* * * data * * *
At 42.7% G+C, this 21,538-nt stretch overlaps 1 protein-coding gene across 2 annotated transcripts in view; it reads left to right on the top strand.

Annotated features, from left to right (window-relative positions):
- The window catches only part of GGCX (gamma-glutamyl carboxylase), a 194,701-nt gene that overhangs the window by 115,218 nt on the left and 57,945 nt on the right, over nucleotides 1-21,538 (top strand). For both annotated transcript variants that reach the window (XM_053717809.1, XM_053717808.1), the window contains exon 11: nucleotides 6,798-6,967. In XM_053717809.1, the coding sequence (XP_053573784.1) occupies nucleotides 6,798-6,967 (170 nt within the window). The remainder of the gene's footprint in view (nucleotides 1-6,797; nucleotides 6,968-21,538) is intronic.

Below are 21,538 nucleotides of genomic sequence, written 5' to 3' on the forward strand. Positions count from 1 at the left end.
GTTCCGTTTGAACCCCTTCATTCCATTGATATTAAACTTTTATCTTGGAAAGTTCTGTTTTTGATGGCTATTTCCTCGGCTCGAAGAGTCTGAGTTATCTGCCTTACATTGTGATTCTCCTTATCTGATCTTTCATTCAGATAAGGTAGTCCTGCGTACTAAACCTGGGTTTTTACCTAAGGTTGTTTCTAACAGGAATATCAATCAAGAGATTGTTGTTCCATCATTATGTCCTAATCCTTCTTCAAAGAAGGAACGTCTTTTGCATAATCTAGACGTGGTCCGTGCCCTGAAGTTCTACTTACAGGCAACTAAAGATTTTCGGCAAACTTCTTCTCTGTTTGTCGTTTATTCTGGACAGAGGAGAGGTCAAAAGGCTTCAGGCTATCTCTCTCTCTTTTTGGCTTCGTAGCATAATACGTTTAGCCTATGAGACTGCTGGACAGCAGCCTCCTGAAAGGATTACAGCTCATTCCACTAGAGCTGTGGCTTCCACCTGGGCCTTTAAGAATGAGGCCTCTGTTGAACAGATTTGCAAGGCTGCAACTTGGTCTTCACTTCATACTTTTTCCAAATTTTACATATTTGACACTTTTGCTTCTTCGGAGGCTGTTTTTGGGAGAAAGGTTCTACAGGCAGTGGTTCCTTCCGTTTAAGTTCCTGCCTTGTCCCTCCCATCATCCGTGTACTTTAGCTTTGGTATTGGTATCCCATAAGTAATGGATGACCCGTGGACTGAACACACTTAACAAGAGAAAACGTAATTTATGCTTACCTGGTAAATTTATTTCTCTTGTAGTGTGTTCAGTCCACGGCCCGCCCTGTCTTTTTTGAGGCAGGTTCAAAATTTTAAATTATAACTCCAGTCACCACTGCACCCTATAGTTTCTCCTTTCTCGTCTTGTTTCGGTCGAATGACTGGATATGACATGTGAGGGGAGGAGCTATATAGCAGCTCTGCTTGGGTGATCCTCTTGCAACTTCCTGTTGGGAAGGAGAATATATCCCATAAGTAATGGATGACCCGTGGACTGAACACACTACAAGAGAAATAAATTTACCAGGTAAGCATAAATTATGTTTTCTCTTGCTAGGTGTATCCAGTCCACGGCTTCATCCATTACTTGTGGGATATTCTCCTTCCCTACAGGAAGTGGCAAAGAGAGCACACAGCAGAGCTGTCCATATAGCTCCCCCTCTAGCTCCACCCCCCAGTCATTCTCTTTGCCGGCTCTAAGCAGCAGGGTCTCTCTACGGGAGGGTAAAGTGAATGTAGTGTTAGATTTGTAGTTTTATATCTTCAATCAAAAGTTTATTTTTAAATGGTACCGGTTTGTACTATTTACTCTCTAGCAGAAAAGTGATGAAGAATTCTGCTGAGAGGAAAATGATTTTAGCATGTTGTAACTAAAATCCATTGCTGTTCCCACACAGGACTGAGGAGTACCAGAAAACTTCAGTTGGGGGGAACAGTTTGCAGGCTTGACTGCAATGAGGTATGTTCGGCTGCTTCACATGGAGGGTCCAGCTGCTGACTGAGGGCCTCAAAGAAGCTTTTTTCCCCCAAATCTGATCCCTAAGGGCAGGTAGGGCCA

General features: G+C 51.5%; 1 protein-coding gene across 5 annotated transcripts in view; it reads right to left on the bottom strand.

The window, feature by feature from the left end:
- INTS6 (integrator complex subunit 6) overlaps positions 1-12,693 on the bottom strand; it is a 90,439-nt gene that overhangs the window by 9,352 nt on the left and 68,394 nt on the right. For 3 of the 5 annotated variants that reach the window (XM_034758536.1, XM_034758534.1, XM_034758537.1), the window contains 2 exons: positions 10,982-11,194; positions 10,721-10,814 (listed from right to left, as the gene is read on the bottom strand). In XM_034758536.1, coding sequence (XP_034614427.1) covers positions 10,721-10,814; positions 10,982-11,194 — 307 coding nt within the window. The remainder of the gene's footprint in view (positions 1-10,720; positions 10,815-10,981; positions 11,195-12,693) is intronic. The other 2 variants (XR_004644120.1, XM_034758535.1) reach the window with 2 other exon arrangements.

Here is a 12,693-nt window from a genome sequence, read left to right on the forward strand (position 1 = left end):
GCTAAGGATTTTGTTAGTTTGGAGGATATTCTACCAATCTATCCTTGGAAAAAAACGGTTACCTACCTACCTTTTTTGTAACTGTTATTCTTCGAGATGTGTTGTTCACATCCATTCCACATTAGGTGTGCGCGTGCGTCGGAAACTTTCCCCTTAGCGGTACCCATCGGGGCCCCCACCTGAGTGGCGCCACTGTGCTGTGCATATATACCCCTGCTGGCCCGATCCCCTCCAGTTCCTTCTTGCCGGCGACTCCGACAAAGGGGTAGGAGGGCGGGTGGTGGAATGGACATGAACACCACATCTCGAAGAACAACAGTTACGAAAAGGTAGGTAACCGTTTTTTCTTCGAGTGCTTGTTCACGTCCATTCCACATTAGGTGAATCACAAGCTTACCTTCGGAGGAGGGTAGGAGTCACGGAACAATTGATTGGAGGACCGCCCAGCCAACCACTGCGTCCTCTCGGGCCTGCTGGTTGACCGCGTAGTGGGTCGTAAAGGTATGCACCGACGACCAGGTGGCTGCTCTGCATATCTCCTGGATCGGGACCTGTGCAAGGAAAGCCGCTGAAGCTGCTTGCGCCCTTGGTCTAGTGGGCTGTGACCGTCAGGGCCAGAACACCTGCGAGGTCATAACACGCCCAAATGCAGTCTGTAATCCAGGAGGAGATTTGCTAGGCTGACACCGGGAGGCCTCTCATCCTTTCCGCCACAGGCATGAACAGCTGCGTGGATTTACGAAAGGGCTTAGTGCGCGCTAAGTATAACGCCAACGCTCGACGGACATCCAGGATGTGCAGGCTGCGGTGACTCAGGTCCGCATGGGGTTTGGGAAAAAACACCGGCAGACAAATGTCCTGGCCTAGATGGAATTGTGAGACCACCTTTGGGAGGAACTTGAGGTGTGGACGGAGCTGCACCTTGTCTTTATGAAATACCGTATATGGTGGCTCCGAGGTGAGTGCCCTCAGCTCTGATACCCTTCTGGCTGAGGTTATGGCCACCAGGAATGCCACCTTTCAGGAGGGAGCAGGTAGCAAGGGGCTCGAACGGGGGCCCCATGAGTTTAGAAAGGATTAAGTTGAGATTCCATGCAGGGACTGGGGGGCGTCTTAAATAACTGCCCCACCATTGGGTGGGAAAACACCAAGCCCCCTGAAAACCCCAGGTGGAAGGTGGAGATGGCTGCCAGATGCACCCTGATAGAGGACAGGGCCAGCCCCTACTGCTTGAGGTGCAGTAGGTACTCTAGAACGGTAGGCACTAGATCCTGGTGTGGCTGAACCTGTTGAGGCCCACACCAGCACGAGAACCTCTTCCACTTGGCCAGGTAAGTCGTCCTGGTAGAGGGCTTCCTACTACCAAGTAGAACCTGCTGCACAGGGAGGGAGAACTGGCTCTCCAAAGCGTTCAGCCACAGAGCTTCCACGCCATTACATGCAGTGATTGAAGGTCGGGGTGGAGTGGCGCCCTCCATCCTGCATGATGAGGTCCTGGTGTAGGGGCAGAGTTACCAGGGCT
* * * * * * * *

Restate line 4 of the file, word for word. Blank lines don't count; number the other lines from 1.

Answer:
Below are 21,538 nucleotides of genomic sequence, written 5' to 3' on the forward strand. Positions count from 1 at the left end.